Researchers are increasingly encouraged to establish international collaborations and undertake cross-national comparative studies. While there are many benefits of multisite, multinational research, such as sharing of expertise and resources and minimising duplication of studies, there are also many challenges and risks. Project management is complex, and requires a focus on risks, dependencies, and communication (intra-team, inter-team and up to management). Communication challenges are compounded by multiple languages and require active interventions to mitigate them, not just documentation in written plans. Explicit planning for decision-making processes to be used throughout the project, acknowledging the differences among the study settings and ensuring that protocols capitalise on these differences, and recruiting a strong research team were essential elements for success.

Finally, while much effort, justifiably, is focused on accomplishing the research, we feel that there is a need for a parallel approach that is ‘researcher focused’ to ensure that the project evolves in a supportive environment that allows the research team to conduct rigorous, high quality investigative work.

References

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Footnotes

  • Collaborators The European HANDOVER Research Collaborative consists of: Venneri F, Molisso A (Azienda Sanitaria Firenze, Italy), Albolino S, Toccafondi G (Clinical Risk Management and Patient Safety Center, Tuscany Region, Italy), Gademan P, Göbel B, Kalkman C, Pijnenborg L (Patient Safety Center, University Medical Center Utrecht, Utrecht, The Netherlands), Wollersheim H, Hesselink G, Schoonhoven L, Zegers M (Scientific Institute for Quality of Healthcare, Radboud University Nijmegen Medical Centre, Nijmegen, The Netherlands), Boshuizen E, Drachsler H, Kicken W, van der Klink M, Stoyanov S (Centre for Learning Sciences and Technologies, Open University, Heerlen, the Netherlands), Kutryba B, Dudzik-Urbaniak E, Kalinowski M, Kutaj-Wasikowska H (National Center for Quality Assessment in Health Care, Krakow, Poland), Suñol R, Groene O, Orrego C (Avedis Donabedian Institute, Universidad Autónoma de Barcelona, Barcelona, Spain), Öhlén G, Airosa F, Bergenbrant S, Flink M, Hansagi H, Olsson M (Karolinska University Hospital, Stockholm, Sweden), Lilford R, Chen Y-F, Novielli N, Manaseki-Holland S (University of Birmingham, Birmingham, United Kingdom).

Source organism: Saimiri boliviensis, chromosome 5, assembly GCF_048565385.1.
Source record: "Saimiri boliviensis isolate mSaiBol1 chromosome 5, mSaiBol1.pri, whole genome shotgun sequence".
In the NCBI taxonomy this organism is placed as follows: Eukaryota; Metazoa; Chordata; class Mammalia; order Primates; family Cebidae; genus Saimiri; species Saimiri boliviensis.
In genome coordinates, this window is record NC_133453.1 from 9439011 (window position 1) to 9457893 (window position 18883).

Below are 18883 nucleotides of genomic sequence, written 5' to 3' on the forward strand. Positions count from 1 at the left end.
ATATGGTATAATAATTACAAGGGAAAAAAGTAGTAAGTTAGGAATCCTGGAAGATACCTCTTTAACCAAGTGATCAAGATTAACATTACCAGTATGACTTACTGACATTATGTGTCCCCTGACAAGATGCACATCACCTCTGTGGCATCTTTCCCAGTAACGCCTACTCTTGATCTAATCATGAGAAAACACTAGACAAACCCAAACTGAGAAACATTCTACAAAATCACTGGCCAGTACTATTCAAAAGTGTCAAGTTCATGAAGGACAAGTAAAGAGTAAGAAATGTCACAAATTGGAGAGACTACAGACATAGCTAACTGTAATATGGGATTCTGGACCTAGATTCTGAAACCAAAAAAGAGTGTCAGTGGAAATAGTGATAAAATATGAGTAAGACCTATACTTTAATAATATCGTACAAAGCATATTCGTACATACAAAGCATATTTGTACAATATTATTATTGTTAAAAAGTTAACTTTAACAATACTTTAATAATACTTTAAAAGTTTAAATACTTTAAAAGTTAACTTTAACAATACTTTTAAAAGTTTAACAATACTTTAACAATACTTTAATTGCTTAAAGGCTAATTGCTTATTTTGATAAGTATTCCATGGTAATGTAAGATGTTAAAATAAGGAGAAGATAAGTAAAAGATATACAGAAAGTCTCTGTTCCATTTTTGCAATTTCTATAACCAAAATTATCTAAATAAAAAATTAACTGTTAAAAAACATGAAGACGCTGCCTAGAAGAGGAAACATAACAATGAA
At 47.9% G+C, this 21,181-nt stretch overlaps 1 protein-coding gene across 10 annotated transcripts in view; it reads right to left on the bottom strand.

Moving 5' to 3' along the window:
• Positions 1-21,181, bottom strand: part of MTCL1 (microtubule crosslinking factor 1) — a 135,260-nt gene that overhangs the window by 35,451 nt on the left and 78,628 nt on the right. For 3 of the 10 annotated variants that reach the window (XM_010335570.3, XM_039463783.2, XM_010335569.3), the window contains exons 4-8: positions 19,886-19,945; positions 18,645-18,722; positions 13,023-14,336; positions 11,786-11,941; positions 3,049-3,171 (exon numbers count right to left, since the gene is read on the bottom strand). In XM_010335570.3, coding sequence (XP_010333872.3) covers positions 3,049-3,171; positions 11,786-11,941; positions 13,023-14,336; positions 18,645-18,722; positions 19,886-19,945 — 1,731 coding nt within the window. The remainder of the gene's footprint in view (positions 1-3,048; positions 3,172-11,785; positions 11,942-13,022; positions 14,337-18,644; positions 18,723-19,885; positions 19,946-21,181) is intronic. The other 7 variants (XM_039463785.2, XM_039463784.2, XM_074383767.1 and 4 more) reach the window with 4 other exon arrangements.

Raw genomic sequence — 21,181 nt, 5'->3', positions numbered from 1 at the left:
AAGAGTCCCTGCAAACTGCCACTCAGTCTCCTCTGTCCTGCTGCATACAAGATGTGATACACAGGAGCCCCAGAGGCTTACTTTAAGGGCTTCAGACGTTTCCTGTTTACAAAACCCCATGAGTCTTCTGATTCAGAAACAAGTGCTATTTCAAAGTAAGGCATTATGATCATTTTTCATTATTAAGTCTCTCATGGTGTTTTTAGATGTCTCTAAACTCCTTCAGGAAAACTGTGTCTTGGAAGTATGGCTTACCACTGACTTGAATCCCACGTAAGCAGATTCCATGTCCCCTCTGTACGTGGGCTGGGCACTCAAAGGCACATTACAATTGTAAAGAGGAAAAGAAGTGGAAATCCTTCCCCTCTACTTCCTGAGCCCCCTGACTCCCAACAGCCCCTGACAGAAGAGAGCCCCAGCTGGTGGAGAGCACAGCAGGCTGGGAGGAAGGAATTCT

• Contributors Study conception and design: JKJ, MVD, PB. Acquisition of data: JKJ, MVD, PB. Data analysis and interpretation: JKJ, MVD, PB. Drafting and/or revising the article: JKJ, MVD, PB.

  • Funding We wish to acknowledge funding from the European Union, the 7th Framework Programme of the European Commission (FP7-HEALTH-F2-2008-223409). The study sponsor had no role in the study design, collection, analysis, interpretation of the data, or any other contribution.

  • Competing interests None.

  • Provenance and peer review Not commissioned; externally peer reviewed.

  • Data sharing statement Data and tools are available upon request from the corresponding author.

  • Open Access This is an Open Access article distributed in accordance with the Creative Commons Attribution Non Commercial (CC BY-NC 3.0) license, which permits others to distribute, remix, adapt, build upon this work non-commercially, and license their derivative works on different terms, provided the original work is properly cited and the use is non-commercial. See: http://creativecommons.org/licenses/by-nc/3.0/